Netherlands Gives Green Light to Travellers from Several Countries
No COVID-19 Test or Self-Quarantine for Visitors from "Safe Countries"
This week, the Netherlands has lifted entry restrictions for several countries - including 7 countries outside the European Union or Schengen Area. International students fall under the exemption categories and are thus allowed to travel to the Netherlands.
The European countries that have been added to the "safe list" from 15 May are Finland, Iceland, Ireland, Malta and Portugal. This means arrivals from there will be eligible to enter the Netherlands for tourism purposes, alongside residents of the North Aegean region of Greece and the Spanish Balearic Islands.
At the same time, travel for non-essential purposes has also been permitted for arrivals from the following seven so-called "third countries": Australia, Israel, New Zealand, Rwanda, Singapore, South Korea and Thailand. Arrivals from mainland China, Hong Kong, and Macau will also be permitted to enter the country as soon as China lifts entry restrictions on European travel, according to the Schengen Visa Info site.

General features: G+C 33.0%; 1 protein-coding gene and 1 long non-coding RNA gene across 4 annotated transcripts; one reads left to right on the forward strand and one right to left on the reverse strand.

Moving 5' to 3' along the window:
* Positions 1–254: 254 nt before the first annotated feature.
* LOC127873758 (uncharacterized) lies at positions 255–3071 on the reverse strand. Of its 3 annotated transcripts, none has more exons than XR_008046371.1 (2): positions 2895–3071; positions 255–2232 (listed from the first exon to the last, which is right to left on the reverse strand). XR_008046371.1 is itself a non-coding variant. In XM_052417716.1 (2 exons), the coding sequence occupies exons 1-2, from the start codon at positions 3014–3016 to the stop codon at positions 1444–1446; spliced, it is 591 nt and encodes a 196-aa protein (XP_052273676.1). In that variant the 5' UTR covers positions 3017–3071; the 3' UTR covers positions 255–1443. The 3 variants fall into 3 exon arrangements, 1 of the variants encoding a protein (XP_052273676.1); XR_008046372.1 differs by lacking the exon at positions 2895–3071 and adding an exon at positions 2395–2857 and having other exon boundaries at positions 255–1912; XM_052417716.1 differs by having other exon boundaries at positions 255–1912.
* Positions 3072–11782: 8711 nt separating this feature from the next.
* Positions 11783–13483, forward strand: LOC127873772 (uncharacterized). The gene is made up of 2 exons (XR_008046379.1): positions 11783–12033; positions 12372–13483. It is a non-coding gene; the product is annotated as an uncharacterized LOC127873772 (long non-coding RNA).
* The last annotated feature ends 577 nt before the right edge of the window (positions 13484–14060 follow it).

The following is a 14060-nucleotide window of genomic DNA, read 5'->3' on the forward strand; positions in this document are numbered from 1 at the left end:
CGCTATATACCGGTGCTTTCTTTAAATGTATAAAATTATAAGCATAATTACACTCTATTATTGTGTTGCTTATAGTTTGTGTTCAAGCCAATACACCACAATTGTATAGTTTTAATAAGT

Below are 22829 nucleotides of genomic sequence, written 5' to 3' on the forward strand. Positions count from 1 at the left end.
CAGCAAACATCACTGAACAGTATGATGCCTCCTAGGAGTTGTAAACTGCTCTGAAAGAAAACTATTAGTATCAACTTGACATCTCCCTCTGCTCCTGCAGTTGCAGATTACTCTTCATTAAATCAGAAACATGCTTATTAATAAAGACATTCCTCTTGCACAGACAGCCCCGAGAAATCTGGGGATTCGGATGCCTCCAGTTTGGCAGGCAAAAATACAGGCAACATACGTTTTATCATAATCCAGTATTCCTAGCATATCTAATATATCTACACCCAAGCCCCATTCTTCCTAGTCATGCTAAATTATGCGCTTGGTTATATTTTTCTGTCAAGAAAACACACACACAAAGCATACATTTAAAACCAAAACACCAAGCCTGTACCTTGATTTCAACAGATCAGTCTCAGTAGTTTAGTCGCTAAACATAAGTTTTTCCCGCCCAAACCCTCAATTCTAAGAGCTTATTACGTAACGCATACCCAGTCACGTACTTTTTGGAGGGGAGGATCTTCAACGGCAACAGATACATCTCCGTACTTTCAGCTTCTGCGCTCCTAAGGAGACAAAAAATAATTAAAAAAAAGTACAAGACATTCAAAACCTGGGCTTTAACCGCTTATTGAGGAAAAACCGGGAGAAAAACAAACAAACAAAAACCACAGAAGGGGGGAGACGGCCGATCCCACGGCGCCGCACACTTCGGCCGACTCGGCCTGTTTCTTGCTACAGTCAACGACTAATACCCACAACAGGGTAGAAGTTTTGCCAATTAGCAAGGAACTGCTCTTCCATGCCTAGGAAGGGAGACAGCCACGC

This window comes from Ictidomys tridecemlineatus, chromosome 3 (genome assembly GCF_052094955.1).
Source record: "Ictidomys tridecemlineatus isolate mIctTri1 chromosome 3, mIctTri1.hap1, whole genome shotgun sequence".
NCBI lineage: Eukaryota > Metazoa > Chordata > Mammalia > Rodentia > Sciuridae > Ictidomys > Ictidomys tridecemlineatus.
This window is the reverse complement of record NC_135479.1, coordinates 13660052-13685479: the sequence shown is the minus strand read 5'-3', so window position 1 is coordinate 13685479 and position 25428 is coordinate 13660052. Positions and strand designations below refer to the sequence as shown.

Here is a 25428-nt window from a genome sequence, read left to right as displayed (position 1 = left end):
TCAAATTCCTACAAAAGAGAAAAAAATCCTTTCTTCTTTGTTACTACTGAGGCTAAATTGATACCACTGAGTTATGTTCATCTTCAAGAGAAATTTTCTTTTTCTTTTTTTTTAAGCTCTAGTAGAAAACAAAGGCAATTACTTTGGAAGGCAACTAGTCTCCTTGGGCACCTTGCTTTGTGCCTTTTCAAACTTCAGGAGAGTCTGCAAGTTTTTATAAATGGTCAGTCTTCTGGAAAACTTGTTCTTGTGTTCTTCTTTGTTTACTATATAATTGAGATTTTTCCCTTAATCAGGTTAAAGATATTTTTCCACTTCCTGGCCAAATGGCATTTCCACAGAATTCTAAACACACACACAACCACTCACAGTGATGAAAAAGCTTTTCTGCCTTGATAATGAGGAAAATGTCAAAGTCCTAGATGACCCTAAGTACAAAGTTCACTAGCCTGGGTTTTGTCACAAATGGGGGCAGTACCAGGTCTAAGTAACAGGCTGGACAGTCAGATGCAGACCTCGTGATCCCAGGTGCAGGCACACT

"If you are coming from a country where the risk of contracting COVID-19 is low (a safe country) you do not need to show a negative test result when you travel to the Netherlands. You are also not required to self-quarantine when you arrive in the Netherlands," the government said on its website.
Currently, the Netherlands has paused all travel from India, South Africa and countries in south and central America due to new and more dangerous COVID-19 variants. The ban will remain effective until 1 June, 2021.
by James Wittenborg